Google Chrome provides an in-built feature to analyze pages and elements. This is very similar to Firebug. You can move the mouse over a desired element on the page and right-click to open the pop-up menu, then select Inspect element option. This will open Developer Tools in the browser, which displays information similar to that of Firebug, as shown in the following screenshot:

Chrome Developer Tools also provide a feature where you can get XPath for an element by right-clicking on the desired element in the tree and selecting the Copy XPath option from the pop-up menu.

Inspecting pages and elements with Internet Explorer

Similar to Google Chrome, Microsoft Internet Explorer also provides an in-built feature to analyze pages and elements.

To open the Developer Tools, press the F12 key. The Developer Tools section will be displayed as shown in the following screenshot:

To inspect an element, click on the pointer () icon and hover over the desired element on the page. Developer Tools will highlight the element with a blue outline and display the HTML code in a tree as shown in the following screenshot:

How it works...

Browser Developer Tools come in handy during test development. These tools will help you in finding the locator details for elements. These tools parse the code for a page and display the information in a hierarchal tree. These tools also provide information on how styles have been applied, page resources, page DOM (Document Object Model), JavaScript code, and so on.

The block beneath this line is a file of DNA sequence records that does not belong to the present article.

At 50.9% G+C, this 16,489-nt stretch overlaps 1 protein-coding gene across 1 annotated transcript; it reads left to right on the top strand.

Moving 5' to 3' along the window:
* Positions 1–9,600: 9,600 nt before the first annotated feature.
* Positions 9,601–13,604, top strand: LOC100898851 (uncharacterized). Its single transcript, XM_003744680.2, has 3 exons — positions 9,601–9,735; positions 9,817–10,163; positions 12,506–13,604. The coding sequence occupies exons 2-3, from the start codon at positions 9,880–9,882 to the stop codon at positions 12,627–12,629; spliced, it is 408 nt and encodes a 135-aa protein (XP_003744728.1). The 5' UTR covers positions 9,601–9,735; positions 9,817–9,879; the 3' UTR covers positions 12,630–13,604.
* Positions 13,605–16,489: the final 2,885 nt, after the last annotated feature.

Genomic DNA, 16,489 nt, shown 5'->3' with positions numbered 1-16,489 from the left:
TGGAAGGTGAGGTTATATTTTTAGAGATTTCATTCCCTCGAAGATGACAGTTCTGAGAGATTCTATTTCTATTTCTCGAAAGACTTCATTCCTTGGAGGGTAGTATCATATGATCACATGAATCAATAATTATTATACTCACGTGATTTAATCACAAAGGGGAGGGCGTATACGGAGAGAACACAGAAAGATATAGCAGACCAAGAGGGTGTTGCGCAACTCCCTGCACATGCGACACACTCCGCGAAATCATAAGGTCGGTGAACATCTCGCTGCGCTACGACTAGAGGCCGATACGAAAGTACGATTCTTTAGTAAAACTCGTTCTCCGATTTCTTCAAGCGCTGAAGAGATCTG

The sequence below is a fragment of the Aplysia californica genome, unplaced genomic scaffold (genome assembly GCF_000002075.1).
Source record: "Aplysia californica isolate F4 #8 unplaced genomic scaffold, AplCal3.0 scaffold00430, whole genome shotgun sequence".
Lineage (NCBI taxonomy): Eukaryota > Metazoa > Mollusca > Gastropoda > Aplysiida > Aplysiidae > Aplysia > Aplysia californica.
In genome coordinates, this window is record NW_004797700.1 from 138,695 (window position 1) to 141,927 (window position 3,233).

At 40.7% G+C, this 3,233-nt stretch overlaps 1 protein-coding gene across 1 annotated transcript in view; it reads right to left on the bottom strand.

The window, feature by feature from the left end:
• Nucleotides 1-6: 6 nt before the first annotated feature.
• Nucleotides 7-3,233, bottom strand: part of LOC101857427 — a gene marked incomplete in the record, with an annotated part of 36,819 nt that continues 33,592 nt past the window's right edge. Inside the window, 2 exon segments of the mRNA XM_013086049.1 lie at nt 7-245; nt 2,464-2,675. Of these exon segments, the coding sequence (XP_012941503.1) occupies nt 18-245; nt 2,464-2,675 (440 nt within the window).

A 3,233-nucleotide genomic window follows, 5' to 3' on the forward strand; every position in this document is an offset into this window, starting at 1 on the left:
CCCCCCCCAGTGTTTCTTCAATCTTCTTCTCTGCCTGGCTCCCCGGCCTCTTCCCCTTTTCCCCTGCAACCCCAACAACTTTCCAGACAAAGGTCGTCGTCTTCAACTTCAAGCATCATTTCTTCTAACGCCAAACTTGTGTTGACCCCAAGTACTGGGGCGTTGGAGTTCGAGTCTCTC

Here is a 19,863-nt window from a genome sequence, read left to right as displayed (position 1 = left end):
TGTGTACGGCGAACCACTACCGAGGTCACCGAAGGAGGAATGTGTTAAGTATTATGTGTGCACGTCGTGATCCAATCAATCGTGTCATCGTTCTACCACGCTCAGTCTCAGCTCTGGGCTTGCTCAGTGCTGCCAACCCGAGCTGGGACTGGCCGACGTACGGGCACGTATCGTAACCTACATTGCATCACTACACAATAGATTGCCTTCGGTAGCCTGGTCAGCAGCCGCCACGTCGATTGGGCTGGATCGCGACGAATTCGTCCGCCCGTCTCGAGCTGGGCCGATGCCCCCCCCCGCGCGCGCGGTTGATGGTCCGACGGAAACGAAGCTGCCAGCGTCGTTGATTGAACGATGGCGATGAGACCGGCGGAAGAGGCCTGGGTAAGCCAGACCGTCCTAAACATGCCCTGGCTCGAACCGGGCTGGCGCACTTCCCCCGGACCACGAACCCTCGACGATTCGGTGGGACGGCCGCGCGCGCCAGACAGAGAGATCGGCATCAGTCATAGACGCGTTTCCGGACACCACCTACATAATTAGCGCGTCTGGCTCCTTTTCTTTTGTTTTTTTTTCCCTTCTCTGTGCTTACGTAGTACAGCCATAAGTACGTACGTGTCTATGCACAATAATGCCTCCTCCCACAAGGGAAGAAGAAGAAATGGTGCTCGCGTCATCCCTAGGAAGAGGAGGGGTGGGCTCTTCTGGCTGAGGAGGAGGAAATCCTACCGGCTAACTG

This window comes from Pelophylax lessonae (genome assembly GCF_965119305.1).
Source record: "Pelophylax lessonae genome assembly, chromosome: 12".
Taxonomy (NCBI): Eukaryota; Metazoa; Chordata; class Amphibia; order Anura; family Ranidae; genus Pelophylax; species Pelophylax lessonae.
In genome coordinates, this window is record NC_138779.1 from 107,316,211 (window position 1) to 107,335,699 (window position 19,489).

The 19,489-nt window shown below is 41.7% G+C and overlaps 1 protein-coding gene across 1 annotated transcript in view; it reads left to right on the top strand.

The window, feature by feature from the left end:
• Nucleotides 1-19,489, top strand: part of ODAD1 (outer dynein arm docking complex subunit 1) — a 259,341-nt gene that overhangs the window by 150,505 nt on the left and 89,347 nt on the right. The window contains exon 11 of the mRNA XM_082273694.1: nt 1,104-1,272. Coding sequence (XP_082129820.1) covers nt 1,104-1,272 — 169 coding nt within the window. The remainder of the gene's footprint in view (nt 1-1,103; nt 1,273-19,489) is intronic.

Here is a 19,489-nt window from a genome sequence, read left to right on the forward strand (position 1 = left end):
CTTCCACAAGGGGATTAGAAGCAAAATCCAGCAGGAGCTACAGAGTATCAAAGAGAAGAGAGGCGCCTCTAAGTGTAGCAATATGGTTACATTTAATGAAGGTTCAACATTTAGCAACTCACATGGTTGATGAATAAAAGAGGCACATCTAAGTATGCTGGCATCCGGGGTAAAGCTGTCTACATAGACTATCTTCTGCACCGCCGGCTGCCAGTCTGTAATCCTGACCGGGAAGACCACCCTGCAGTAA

Some of these tools also provide the ability to run JavaScript code for debugging and testing.

In the following recipes we will explore various types of locators that are supported by Selenium WebDriver and these tools will help you in finding and deciding various locator strategies or methods provided by Selenium WebDriver API.

 

Locating an element using the findElement method


Locating elements in Selenium WebDriver is done by using the findElement() and findElements() methods provided by WebDriver and WebElement class.

The findElement() method returns a WebElement object based on a specified search criteria or throws up an exception if it does not find any element matching the search criteria.

The findElements() method returns a list of WebElements matching the search criteria. If no elements are found, it returns an empty list.

Find methods take a locator or query object as an instance of By class as an argument. Selenium WebDriver provides By class to support various locator strategies. The following table lists various locator strategies supported by Selenium WebDriver:

Strategy

Syntax

Description

By ID

Java: driver.findElement(By.id(<element ID>))

C#: driver.FindElement(By.Id(<elementID>))

Python: driver.find_element_by_id(<elementID>)

Ruby: driver.find_element(:id,<elementID>)

Locates an element the using ID attribute

By name

Java: driver.findElement(By.name(<element name>))

C#: driver.FindElement(By.Name(<element name>))

Python: driver.find_element_by_name(<element name>)

Ruby: driver.find_element(:name,<element name>)

Locates an element using the Name attribute

By class name

Java: driver.findElement(By.className(<element class>))

C#: driver.FindElement(By.ClassName(<element class>))

Python: driver.find_element_by_class_name(<element class>)

Ruby: driver.find_element(:class,<element class>)

Locates an element using the Class attribute